Decisions, Existentalism, Awareness, and Needs: How they relate to chronic pain

This morning I listened to two episodes of a podcast called “Earn Your Happy with Lori Harder.” I mentioned this podcast a few years ago as one I really liked, however I haven’t listened to podcasts much in the past year. With all this extra time on my hands (though I’m keeping fairly busy!) I figured now would be a great time to pick them back up.

IMG_6542Earn Your Happy Podcast

The first episode I listened two as about Making Decisions, in which Lori had a guest on (Christina Lecuyer) and they discussed (a) how we make decisions all the time, (b) decisions we make effect what happens in our lives, and (c) being indecisive is making the decision not to decide. Interestingly, yesterday I read the book Existentialism is Humanism, which was a lecture given by Jean-Paul Sartre in 1945. For those who don’t know, part of existential philosophy is that we all make choices, and that making a choice not to choose is still making a choice. We have free will and create our own meanings for our lives. Sound familiar? Though neither host or cohost of the podcast mentioned existential theory (I’m not sure if they are familiar with it or Sartre’s lecture) what they were saying exactly lined up with it. And though there are many things out of our control – such as having an illness (physical or mental) and chronic pain – there are many things we can still choose to do. I choose to go to the gym because it makes my body strong and lowers my pain. I choose to go to physio/chiro/etc (well not right now because self-isolation…) because it eases my pain. I choose not to have people in my life who don’t communicate properly. Choices to do or not to do are all choices and can directly effect my health and mental health. Just some food for thought.

IMG_6539My favourite quotes from Existentialism is Humanism.

The second episode I listened to was with Lori and her husband Chris, as they discussed 7 levels of awareness. Level one (at the bottom of the pyramid) is animal instincts – essentially satisfying our basic needs – this is where we are as babies and children. Level two is Mass – following the crowd/conformity – most of the population falls into this category because it’s the easiest to live in. Level 3 is Aspiration – realizing there is more out there, but not yet ready to do anything about it – I was in this position three years ago when I knew I wanted to make some changes in career so I could help other people, but I wasn’t sure what those were yet. Level 4 is Individual – expressing your uniqueness and starting to make the changes you want – for me this constituted going back to school to up my GPA so I could eventually get into a Masters program for counselling psychology. Level 5 is Discipline – following the plan you’ve made during level 4 – doing my masters, keeping up with this blog, and starting to write my book (I’ve written the intro and chapter 1 so far!) with a continued commitment to these things. Level 6 is Experience – learning through trial and error what works and what doesn’t and how to be the best you there is – this is the level I think I am at (and I’m not trying to give myself props or anything). I’m challenge myself physically, mentally and emotionally and sometimes it works and sometimes it doesn’t but regardless, I feel I learn and appreciate the learning from each and every experience. The highest level is Level 7, mastery – responding versus reacting – basically you can delay your immediate reactions and respond in an appropriate way while still acknowledging how you feel.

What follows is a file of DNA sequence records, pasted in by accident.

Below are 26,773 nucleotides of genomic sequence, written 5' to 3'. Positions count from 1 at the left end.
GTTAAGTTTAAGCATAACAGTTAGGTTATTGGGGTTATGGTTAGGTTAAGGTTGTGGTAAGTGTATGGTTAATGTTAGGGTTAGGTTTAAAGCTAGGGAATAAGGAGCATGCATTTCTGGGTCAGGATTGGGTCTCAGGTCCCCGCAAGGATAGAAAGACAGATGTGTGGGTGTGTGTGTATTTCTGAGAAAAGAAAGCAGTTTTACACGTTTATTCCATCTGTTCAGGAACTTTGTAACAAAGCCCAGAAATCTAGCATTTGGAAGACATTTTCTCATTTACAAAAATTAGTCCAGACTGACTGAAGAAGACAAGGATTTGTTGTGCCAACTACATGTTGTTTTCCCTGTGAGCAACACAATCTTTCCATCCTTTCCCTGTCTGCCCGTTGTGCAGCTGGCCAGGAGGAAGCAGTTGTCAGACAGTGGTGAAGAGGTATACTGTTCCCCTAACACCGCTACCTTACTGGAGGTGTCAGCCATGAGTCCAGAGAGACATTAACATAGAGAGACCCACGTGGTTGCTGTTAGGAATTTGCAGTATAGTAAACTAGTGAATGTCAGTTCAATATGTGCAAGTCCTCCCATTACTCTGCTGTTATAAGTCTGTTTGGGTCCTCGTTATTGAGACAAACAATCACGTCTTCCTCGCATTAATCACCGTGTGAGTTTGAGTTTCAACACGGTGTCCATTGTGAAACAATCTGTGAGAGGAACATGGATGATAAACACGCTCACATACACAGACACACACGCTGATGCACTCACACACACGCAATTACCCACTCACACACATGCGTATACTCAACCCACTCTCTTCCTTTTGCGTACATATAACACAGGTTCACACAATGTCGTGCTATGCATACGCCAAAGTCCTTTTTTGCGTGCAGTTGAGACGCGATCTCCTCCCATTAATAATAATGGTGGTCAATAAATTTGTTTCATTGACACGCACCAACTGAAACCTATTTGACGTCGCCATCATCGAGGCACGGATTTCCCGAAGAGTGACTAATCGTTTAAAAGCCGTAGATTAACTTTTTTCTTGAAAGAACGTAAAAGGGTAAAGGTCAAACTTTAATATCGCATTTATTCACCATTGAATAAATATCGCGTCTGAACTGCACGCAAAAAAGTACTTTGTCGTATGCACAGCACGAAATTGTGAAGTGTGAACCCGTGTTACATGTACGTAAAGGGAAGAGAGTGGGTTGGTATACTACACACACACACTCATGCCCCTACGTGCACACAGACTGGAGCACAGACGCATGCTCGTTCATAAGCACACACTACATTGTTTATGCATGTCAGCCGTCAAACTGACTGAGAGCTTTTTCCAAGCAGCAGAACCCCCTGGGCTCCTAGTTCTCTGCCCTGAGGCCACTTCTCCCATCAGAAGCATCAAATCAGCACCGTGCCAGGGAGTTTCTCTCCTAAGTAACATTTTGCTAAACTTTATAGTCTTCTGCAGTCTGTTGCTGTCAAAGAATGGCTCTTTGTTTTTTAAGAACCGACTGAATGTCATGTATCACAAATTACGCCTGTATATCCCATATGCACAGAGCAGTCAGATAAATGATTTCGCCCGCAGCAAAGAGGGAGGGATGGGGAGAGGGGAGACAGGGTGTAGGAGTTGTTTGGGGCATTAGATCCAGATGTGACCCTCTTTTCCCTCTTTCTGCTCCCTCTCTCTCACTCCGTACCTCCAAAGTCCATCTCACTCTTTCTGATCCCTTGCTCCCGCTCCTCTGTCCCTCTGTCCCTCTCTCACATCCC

IMG_6541Earn Your Happy podcast.

This whole levels of awareness really just seems like an extension of Abraham Maslow’s Hierarchy of Needs. This is something every psychology student learns about. Level 1 is physiological needs (survival), and level 2 is safety – these are our basic needs. Level 3 is belongingness and love (friendships and relationships), and level 4 is esteem (really self-esteem) – these are our psychological needs. At the top is self-actualization (achieving our full potential) – self-fulfillment needs. Like the levels of awareness, Maslow states that you cannot move up the hierarchy until the each level of needs are met. Physiological -> Safety -> Love -> Self-esteem -> Self-actualization. I like this idea because I think it’s true. For people with chronic physical or mental illnesses, a lot of time is spent on physiological and safety needs because pain requires attention to be paid for those. Even with my pain I constantly strive for self-actualization because I don’t want my pain to dictate my life.

4136760-article-what-is-maslows-hierarchy-of-needs-5a97179aeb97de003668392eImage from: https://www.verywellmind.com/what-is-maslows-hierarchy-of-needs-4136760

Since we all have this time for self reflection, it’s just some food for thought.

IMG_6540What I dream about during self-isolation.

If you want to check out the podcasts I’m referring to is “Earn Your Happy” with Lori Harder. Episode 531: Decide it’s your turn – with Christina Lecuyer; and Episode 525: The 7 levels of awareness: He said, She said.